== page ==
The first set of ‘flat-pack’ homes from Swedish furniture giants Ikea has gone on sale in Gateshead in the North East.
Around 60 of the homes, which are targeted at first-time buyers, will be installed on a site in Gateshead, with plans in place for additional sites in Glasgow, Edinburgh and London.
The flats and houses, known as BoKlok, are said to be constructed with renewable materials, with solar panels and other eco-friendly features integrated. All homes will be facing south so as to catch as much sunlight as possible.
Commenting, Alison Rolls, spokeswoman for Norwich & Peterborough Building Society, welcomed the initiative, and said the housing market needs to take a more creative and innovative approach to the problems facing first-time buyers.
She continued: “As a lender, we will look at unusual constructions, especially if they are environmentally friendly. It is though in both our and their best interests to make sure the buyer is buying something that has a resale value. This will not be the solution for everybody – just as other initiatives like the Government’s key workers scheme are not – but it will work for some people.”
Priced between £100,000 and £150,000, interested parties will have to hold interviews with Ikea before being allocated one of the properties. Buyers earning between £15,000 and £35,000 will be prioritised and will be assessed on a set of criteria, along with home ownership tenure options.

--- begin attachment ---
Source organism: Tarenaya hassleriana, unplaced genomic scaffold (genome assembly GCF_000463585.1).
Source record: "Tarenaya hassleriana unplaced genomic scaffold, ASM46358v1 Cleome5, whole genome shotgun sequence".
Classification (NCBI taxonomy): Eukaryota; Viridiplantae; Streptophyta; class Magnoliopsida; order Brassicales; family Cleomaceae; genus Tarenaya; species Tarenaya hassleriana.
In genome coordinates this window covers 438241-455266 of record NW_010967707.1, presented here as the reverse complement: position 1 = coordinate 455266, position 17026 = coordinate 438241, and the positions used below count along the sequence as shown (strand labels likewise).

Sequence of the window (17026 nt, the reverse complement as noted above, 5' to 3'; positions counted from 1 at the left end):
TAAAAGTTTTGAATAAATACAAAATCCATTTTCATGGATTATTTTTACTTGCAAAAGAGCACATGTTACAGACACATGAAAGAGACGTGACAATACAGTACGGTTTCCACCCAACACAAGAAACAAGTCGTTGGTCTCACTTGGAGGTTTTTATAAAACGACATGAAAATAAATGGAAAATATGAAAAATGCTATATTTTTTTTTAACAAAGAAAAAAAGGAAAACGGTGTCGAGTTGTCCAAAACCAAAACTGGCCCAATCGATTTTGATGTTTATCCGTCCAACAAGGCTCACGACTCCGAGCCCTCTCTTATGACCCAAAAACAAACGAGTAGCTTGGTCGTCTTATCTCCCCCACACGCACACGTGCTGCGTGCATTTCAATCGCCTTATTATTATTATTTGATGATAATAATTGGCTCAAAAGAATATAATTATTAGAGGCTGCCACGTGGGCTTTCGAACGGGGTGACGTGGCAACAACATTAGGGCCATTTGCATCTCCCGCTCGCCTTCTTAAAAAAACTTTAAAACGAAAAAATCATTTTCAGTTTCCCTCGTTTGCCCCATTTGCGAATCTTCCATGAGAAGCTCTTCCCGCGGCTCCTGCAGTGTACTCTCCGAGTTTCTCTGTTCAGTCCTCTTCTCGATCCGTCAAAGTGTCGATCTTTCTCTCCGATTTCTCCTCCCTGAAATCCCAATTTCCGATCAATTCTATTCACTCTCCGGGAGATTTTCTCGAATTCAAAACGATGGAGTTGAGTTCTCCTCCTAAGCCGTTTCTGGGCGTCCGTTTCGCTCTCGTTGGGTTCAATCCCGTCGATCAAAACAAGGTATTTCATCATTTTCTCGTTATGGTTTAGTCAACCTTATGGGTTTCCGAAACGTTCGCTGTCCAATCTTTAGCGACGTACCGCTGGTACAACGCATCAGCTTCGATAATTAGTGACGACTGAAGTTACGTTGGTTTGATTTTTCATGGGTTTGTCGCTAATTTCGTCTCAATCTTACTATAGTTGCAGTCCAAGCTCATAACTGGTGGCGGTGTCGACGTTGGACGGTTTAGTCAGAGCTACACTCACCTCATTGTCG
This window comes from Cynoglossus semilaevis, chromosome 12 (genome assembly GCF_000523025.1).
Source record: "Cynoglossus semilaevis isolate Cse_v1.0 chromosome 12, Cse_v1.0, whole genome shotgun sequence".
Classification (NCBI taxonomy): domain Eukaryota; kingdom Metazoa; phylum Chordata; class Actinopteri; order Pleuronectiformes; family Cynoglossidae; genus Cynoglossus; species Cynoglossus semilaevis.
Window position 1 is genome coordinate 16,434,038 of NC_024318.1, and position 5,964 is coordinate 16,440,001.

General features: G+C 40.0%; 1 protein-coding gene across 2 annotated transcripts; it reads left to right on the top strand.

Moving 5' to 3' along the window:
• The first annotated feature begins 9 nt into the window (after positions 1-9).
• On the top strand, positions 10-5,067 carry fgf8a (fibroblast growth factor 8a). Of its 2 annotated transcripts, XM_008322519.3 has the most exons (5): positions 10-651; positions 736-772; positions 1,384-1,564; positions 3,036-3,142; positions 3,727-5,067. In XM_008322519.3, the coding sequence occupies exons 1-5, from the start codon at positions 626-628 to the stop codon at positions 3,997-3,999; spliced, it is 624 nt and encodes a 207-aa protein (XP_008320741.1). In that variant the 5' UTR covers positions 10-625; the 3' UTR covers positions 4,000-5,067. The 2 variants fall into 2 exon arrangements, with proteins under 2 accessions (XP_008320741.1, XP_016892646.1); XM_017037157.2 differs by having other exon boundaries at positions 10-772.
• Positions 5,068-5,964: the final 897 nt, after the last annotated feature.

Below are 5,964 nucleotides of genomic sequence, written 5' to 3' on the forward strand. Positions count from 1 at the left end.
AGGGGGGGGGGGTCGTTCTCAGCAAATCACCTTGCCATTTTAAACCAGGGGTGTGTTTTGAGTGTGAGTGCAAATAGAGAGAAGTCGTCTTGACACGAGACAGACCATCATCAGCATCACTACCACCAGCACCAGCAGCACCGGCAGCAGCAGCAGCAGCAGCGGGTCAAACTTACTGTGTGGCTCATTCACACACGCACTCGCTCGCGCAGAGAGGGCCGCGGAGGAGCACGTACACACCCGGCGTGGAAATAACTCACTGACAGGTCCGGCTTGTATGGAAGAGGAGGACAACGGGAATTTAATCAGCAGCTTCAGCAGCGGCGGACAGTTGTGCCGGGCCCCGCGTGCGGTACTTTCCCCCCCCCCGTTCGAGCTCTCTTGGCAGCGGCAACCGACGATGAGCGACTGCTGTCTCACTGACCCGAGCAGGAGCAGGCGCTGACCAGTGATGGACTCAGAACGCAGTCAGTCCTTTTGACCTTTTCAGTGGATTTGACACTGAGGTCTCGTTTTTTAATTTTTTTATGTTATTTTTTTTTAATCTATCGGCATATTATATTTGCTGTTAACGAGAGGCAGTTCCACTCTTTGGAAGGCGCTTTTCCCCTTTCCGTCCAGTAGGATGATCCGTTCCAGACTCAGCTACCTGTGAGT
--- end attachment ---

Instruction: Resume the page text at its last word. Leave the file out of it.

Anthony Badaloo, manager at IFA Church Hill Finance, said it was a positive move, and added the shortage of affordable housing on the market meant it would be popular.
He added: “Anything to help the affordable housing shortage is a big plus – the fact that Ikea is a major player in all it does means it should bring a certain professionalism to this venture.”
Badaloo said initiatives like the Ikea flat-pack homes could also assist key workers onto the housing ladder. “At the moment a lot of people, including professional workers like police officers and nurses, are renting what can only be described as substandard accommodation, simply because they cannot afford a place of their own,” he said.